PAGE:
February, March and April are some of the busiest times of the year in Ireland’s Maternity hospitals. As hundreds of new mums give birth one of their biggest concerns after delivery is the battle to get back in shape. Every new mother can rest assured that her pre-pregnancy fitness levels can be achieved and need not be rushed.
Don’t get bogged down in time frames!
The timeline for getting back in shape after pregnancy is different for each mum and pregnancy but a gradual approach to exercise and adopting a healthy eating plan will lead to pre-pregnancy fitness levels and a renewed sense of wellbeing.
- Exercise regimes need to be gradual and return to high impact activity should not be undertaken too soon.
- If pregnancy and delivery are uncomplicated, a mild exercise programme can start immediately. Many maternity hospitals/units have postnatal exercise classes and/or a Chartered Physiotherapist who you can talk to about appropriate exercise.
- Pelvic floor muscle exercises and gentle abdominal /core stability training can be started within days of delivery and walking and Pilates are also helpful.
- Swimming or aqua-aerobics can commence once there have been seven consecutive days clear of lochia (bleeding).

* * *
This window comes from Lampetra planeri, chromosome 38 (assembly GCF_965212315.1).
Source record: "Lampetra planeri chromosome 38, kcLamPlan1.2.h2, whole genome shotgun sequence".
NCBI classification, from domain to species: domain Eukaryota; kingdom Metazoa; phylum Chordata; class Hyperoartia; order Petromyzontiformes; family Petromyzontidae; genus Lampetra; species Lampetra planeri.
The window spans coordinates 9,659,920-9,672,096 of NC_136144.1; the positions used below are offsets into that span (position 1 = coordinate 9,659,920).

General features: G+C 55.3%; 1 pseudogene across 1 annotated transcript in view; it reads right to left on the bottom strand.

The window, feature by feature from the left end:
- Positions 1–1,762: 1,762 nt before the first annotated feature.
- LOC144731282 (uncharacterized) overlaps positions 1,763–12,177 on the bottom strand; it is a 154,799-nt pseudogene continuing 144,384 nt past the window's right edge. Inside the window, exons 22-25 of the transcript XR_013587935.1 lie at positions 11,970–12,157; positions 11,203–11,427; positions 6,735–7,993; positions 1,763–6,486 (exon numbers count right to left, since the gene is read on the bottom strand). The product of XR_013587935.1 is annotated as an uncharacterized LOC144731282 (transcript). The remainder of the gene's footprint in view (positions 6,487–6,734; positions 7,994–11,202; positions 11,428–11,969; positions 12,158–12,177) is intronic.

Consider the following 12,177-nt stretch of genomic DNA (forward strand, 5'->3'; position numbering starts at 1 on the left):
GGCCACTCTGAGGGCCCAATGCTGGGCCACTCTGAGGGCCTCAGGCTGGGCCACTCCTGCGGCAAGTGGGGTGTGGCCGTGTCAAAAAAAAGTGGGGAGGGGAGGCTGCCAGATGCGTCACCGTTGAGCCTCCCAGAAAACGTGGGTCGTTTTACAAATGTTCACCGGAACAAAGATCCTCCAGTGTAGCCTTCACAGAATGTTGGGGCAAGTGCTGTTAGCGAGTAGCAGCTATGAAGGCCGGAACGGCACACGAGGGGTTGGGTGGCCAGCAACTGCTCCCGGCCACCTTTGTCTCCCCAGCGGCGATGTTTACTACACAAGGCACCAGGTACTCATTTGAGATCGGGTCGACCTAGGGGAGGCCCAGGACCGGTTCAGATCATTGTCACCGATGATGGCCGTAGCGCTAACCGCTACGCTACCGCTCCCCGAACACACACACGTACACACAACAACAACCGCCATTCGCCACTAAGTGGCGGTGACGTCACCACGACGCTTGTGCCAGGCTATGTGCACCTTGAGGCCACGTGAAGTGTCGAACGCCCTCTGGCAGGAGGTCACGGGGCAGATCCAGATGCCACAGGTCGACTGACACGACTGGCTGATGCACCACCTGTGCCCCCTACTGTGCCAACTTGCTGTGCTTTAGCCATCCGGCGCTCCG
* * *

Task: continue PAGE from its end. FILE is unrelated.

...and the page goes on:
- Benefits of postnatal exercise include: increased energy, weight loss, raised positive mood, reduced anxiety and reduced depression.
- Light to moderate exercise is safe and beneficial for breastfeeding mums and has no effect on the supply, taste or composition of breast milk. Many breastfeeding mothers find exercise more comfortable when they wear a supportive bra and if they feed their baby or pump beforehand.
- Further active exercise may be introduced after 6-8 weeks (10-12 weeks after a Caesarean)
Keep up your homework!
All women who attend antenatal education sessions given by Chartered Physiotherapists currently receive information regarding pelvic floor muscle training and suitable abdominal exercises. Ideally pelvic floor exercises should be practised daily by all women to prevent urinary incontinence throughout their pregnancy and after delivery. Women with bladder or bowel problems, prolapse or pain are especially recommended to seek assessment and treatment from their local Chartered Physiotherapist in Women’s Health and Continence.
The ISCP is an official supporter of the Vhi Women’s Mini Marathon. To find a chartered physiotherapist near you visit www.findaphysio.ie. For a list of Chartered Physiotherapists who specialise in women’s health and continence contact the Irish Society of Chartered Physiotherapists on 01 402 2148 or email firstname.lastname@example.org.